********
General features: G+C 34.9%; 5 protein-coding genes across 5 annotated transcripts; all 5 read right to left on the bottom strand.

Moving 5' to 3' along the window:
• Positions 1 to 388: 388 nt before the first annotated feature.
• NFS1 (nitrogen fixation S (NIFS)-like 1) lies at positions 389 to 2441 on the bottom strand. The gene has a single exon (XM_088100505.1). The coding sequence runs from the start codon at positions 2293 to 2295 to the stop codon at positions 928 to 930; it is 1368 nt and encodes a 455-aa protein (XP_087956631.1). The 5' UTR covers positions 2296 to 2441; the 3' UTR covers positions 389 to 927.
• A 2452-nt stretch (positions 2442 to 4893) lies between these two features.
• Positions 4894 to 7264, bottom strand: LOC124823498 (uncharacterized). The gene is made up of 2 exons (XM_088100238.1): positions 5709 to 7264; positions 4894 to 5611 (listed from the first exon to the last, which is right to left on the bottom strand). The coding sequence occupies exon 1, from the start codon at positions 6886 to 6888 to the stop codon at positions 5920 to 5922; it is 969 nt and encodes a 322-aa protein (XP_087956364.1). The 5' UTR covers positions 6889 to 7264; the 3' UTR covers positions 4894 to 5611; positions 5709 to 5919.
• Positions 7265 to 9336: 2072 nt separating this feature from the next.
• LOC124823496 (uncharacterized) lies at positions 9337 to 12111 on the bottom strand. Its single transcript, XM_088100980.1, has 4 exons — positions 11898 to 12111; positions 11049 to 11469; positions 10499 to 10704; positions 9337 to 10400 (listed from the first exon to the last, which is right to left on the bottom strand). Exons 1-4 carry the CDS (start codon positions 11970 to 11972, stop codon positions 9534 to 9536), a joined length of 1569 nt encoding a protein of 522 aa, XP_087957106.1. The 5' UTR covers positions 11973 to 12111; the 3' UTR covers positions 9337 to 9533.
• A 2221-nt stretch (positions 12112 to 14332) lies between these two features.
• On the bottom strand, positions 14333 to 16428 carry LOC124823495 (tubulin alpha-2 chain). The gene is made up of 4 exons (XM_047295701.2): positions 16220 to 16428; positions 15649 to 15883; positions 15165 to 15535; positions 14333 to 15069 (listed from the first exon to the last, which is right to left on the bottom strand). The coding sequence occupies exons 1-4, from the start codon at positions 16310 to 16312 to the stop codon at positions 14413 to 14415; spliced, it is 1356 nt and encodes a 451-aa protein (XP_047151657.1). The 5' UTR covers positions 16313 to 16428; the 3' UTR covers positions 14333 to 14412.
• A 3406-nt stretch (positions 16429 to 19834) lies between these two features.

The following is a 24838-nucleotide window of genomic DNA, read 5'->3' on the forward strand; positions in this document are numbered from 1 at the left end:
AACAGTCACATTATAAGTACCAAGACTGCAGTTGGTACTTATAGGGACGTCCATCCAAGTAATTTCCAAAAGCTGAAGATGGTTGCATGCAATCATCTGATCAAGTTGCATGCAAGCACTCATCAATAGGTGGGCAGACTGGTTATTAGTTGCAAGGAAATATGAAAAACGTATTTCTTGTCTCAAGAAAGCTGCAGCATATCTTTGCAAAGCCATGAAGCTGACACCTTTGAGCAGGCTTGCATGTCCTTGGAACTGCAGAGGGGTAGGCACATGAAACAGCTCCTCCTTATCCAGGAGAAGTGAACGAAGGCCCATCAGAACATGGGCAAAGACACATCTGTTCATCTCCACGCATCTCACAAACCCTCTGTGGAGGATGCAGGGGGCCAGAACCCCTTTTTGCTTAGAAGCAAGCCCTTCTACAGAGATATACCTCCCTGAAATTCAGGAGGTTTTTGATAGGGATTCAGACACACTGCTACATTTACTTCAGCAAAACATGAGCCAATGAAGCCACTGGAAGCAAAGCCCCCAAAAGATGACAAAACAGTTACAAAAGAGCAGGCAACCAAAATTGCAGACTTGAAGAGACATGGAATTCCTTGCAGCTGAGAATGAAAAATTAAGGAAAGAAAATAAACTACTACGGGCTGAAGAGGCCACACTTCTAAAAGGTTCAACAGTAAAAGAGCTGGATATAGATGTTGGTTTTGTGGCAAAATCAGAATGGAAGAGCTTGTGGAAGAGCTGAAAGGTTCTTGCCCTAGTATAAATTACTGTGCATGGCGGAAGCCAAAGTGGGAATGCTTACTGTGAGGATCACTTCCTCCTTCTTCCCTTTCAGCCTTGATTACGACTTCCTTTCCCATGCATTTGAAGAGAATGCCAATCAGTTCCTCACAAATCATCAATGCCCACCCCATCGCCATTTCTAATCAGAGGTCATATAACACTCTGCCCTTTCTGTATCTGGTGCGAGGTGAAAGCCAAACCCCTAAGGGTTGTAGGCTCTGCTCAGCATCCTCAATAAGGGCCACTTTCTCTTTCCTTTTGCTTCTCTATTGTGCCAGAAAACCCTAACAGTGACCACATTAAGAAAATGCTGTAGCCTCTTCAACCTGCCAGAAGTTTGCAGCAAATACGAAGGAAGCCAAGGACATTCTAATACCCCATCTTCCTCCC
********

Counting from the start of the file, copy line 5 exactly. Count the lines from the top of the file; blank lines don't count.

• A 2452-nt stretch (positions 2442 to 4893) lies between these two features.